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Role of Oxidative Stress in the Etiology of Type 2 Diabetes and the Effect of Antioxidant Supplementation on Glycemic Control
  1. Emmanuel C. Opara
  1. From the Departments of Surgery and Cell Biology, Duke University Medical Center, Durham, NC.
  1. Address correspondence to: Dr. Emmanuel C. Opara, Illinois Institute of Technology, Department of Biomedical Engineering, 10 West 32nd Street, E1-116, Chicago, IL 60616-3799; E-mail: opara001{at}hotmail.com.
  2. Presented in part at the American Federation for Medical Research-sponsored symposium during Experimental Biology 2003: Translating the Genome, San Diego, CA, April 11-15, 2003.

Abstract

Oxidative stress is a situation in which the amount of reactive oxygen species (ROS) exceeds the levels of neutralizing substances referred to as antioxidants. Numerous studies have shown that oxidative stress is associated with type 2 diabetes, and there is compelling biochemical evidence that suggests that ROS may even play a role, if only secondary, in the pathogenesis of type 2 diabetes. These observations have provided sufficient impetus for the use of antioxidant supplements as adjunct therapy for control of blood sugar in diabetic patients. However, there is currently no optimum regimen of antioxidant supplementation for diabetic patients. Studies are required to determine appropriate doses of relevant individual micronutrients that perhaps should be used in combination to diminish oxidative stress and improve glycemic control in individuals afflicted with type 2 diabetes.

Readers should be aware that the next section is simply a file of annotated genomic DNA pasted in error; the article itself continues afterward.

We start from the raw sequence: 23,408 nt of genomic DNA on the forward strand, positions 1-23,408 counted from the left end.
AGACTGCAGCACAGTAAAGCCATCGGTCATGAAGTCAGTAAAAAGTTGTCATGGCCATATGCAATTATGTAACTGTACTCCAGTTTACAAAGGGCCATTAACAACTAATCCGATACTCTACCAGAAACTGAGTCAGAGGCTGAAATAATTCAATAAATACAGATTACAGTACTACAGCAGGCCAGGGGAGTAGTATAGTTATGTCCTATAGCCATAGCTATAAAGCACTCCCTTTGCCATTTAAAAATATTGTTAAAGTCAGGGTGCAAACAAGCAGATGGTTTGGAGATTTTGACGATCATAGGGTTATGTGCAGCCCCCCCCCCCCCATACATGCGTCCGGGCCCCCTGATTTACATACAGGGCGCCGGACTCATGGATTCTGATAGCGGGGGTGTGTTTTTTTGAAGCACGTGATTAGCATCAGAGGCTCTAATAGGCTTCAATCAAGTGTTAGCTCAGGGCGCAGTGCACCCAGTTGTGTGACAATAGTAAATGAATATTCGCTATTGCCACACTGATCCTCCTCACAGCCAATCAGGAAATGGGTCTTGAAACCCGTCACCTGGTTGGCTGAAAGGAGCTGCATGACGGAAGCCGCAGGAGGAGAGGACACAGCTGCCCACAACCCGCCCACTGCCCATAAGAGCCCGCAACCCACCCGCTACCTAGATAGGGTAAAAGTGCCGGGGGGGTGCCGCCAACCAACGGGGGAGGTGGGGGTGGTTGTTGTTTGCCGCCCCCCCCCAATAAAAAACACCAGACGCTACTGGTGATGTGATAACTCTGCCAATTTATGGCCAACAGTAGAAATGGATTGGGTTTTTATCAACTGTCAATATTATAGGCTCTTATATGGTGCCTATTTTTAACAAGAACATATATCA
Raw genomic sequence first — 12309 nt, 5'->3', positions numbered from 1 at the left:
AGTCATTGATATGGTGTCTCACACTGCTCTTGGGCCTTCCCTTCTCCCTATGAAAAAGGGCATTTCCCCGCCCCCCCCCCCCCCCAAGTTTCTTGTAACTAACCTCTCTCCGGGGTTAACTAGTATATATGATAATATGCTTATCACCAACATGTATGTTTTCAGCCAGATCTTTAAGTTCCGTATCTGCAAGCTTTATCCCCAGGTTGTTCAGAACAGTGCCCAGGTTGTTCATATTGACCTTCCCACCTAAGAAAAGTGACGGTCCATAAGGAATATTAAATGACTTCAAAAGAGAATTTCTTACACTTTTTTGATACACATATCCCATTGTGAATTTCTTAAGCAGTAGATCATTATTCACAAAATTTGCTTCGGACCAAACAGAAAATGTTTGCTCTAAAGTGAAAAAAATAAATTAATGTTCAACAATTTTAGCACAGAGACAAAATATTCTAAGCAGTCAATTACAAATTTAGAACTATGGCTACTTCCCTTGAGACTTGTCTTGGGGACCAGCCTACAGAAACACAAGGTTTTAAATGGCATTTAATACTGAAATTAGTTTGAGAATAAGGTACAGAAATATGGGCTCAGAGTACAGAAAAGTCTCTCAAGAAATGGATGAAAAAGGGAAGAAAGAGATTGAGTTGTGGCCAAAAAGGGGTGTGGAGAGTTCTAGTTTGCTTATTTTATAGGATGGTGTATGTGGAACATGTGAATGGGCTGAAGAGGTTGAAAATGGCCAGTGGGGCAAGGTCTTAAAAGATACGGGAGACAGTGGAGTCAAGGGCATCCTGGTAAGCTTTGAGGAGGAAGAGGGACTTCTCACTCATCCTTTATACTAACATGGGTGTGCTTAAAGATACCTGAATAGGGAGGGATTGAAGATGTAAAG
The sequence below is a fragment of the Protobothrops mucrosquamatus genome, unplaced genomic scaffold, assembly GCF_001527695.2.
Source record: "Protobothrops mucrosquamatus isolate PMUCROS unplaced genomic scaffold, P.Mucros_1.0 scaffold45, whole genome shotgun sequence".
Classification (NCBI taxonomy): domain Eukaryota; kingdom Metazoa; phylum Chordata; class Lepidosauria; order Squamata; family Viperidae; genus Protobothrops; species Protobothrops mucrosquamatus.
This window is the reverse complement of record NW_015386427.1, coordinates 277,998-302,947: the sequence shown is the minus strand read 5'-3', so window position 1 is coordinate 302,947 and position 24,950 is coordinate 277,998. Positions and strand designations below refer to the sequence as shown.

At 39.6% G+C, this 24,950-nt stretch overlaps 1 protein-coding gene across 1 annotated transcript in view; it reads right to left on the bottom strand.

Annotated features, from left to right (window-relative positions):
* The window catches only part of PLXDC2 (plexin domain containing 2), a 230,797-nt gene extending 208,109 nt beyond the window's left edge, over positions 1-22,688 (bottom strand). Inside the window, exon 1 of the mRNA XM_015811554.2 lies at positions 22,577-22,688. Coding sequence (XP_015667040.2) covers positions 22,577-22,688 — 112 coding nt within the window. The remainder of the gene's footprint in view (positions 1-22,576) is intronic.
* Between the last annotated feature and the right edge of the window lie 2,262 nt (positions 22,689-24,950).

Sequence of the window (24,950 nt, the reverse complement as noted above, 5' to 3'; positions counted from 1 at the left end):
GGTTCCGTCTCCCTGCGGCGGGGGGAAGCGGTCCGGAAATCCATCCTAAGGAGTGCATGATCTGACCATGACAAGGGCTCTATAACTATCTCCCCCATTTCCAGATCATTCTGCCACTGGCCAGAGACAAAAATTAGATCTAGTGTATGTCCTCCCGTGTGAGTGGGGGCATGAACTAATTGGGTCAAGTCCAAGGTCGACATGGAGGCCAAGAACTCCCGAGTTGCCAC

Key Words
  • type 2 diabetes
  • oxidative stress
  • glycemic control
  • antioxidant supplementation

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